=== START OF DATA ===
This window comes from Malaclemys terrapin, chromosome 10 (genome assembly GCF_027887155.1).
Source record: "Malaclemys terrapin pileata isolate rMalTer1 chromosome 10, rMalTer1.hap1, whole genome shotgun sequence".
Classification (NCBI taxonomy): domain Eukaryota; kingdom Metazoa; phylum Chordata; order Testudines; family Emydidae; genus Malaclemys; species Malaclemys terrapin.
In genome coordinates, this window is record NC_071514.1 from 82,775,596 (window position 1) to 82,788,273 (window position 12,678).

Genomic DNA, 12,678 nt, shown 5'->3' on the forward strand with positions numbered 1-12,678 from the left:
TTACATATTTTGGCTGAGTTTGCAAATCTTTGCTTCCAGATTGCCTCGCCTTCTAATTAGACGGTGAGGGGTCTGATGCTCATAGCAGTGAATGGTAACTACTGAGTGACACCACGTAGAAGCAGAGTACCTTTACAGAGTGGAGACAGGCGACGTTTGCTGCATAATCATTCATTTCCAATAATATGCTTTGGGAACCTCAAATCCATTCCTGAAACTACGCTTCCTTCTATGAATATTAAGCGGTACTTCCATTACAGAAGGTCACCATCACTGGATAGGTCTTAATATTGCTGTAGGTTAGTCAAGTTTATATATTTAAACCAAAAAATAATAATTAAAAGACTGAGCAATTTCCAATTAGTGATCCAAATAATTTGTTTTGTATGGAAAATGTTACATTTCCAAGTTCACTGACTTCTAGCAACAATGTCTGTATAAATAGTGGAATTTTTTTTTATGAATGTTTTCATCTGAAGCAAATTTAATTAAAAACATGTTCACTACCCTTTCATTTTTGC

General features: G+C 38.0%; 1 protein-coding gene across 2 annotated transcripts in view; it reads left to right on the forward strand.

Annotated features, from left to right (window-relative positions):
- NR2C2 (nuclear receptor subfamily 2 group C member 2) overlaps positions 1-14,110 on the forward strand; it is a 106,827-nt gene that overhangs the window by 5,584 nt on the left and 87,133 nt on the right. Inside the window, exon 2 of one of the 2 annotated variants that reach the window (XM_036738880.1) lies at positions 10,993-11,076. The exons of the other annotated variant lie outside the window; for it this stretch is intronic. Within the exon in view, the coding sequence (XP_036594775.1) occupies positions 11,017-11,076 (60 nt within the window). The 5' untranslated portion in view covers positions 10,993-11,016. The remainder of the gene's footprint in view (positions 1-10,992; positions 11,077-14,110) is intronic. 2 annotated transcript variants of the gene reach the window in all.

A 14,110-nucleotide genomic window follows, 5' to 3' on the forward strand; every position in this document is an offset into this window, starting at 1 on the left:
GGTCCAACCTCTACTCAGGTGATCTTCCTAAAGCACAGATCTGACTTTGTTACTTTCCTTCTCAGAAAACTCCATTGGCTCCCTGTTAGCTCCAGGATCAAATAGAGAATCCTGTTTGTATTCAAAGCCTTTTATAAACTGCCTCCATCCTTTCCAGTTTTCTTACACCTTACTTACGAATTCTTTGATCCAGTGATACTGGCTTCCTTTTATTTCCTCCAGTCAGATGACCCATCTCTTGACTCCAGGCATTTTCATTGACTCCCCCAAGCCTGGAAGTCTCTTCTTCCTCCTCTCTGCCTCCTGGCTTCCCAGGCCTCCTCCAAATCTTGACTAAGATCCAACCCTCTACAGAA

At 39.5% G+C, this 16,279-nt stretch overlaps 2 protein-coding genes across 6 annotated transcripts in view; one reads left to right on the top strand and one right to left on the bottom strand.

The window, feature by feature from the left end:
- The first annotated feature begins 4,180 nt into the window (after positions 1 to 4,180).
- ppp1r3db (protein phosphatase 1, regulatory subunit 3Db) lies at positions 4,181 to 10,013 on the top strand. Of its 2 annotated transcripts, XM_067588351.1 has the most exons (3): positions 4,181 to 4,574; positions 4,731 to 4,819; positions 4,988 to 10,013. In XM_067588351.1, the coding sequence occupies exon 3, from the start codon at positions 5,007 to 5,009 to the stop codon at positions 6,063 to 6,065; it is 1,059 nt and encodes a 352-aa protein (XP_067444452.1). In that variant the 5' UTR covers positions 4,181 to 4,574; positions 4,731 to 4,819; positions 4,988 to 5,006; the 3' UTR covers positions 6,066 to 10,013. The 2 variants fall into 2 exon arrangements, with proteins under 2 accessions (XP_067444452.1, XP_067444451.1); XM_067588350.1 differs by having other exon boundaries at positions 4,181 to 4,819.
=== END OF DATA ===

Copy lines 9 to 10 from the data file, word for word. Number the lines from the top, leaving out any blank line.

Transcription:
- NR2C2 (nuclear receptor subfamily 2 group C member 2) overlaps positions 1-14,110 on the forward strand; it is a 106,827-nt gene that overhangs the window by 5,584 nt on the left and 87,133 nt on the right. Inside the window, exon 2 of one of the 2 annotated variants that reach the window (XM_036738880.1) lies at positions 10,993-11,076. The exons of the other annotated variant lie outside the window; for it this stretch is intronic. Within the exon in view, the coding sequence (XP_036594775.1) occupies positions 11,017-11,076 (60 nt within the window). The 5' untranslated portion in view covers positions 10,993-11,016. The remainder of the gene's footprint in view (positions 1-10,992; positions 11,077-14,110) is intronic. 2 annotated transcript variants of the gene reach the window in all.

A 14,110-nucleotide genomic window follows, 5' to 3' on the forward strand; every position in this document is an offset into this window, starting at 1 on the left: